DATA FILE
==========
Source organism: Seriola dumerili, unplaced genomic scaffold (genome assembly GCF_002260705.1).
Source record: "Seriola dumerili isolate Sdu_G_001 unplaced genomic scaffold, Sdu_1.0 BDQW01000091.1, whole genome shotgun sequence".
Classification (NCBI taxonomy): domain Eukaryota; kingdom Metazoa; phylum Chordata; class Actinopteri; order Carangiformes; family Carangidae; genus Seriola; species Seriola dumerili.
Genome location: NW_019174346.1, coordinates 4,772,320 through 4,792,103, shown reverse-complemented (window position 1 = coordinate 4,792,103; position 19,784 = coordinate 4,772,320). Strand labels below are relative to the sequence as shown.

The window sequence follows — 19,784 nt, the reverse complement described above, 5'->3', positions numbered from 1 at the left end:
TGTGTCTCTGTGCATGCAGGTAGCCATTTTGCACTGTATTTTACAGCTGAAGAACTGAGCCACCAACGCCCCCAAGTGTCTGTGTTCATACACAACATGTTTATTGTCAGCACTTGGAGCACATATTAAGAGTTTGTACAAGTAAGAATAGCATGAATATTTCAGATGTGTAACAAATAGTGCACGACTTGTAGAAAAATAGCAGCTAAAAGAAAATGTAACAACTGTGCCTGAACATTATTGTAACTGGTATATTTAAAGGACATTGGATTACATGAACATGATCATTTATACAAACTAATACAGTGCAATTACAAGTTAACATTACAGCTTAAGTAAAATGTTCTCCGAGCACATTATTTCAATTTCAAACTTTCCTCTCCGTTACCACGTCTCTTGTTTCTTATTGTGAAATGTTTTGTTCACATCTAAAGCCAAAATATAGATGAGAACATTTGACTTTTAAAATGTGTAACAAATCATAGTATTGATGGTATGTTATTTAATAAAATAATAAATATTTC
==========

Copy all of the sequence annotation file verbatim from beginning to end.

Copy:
Source organism: Seriola dumerili, unplaced genomic scaffold (genome assembly GCF_002260705.1).
Source record: "Seriola dumerili isolate Sdu_G_001 unplaced genomic scaffold, Sdu_1.0 BDQW01000091.1, whole genome shotgun sequence".
Classification (NCBI taxonomy): domain Eukaryota; kingdom Metazoa; phylum Chordata; class Actinopteri; order Carangiformes; family Carangidae; genus Seriola; species Seriola dumerili.
Genome location: NW_019174346.1, coordinates 4,772,320 through 4,792,103, shown reverse-complemented (window position 1 = coordinate 4,792,103; position 19,784 = coordinate 4,772,320). Strand labels below are relative to the sequence as shown.

The window sequence follows — 19,784 nt, the reverse complement described above, 5'->3', positions numbered from 1 at the left end:
TGTGTCTCTGTGCATGCAGGTAGCCATTTTGCACTGTATTTTACAGCTGAAGAACTGAGCCACCAACGCCCCCAAGTGTCTGTGTTCATACACAACATGTTTATTGTCAGCACTTGGAGCACATATTAAGAGTTTGTACAAGTAAGAATAGCATGAATATTTCAGATGTGTAACAAATAGTGCACGACTTGTAGAAAAATAGCAGCTAAAAGAAAATGTAACAACTGTGCCTGAACATTATTGTAACTGGTATATTTAAAGGACATTGGATTACATGAACATGATCATTTATACAAACTAATACAGTGCAATTACAAGTTAACATTACAGCTTAAGTAAAATGTTCTCCGAGCACATTATTTCAATTTCAAACTTTCCTCTCCGTTACCACGTCTCTTGTTTCTTATTGTGAAATGTTTTGTTCACATCTAAAGCCAAAATATAGATGAGAACATTTGACTTTTAAAATGTGTAACAAATCATAGTATTGATGGTATGTTATTTAATAAAATAATAAATATTTC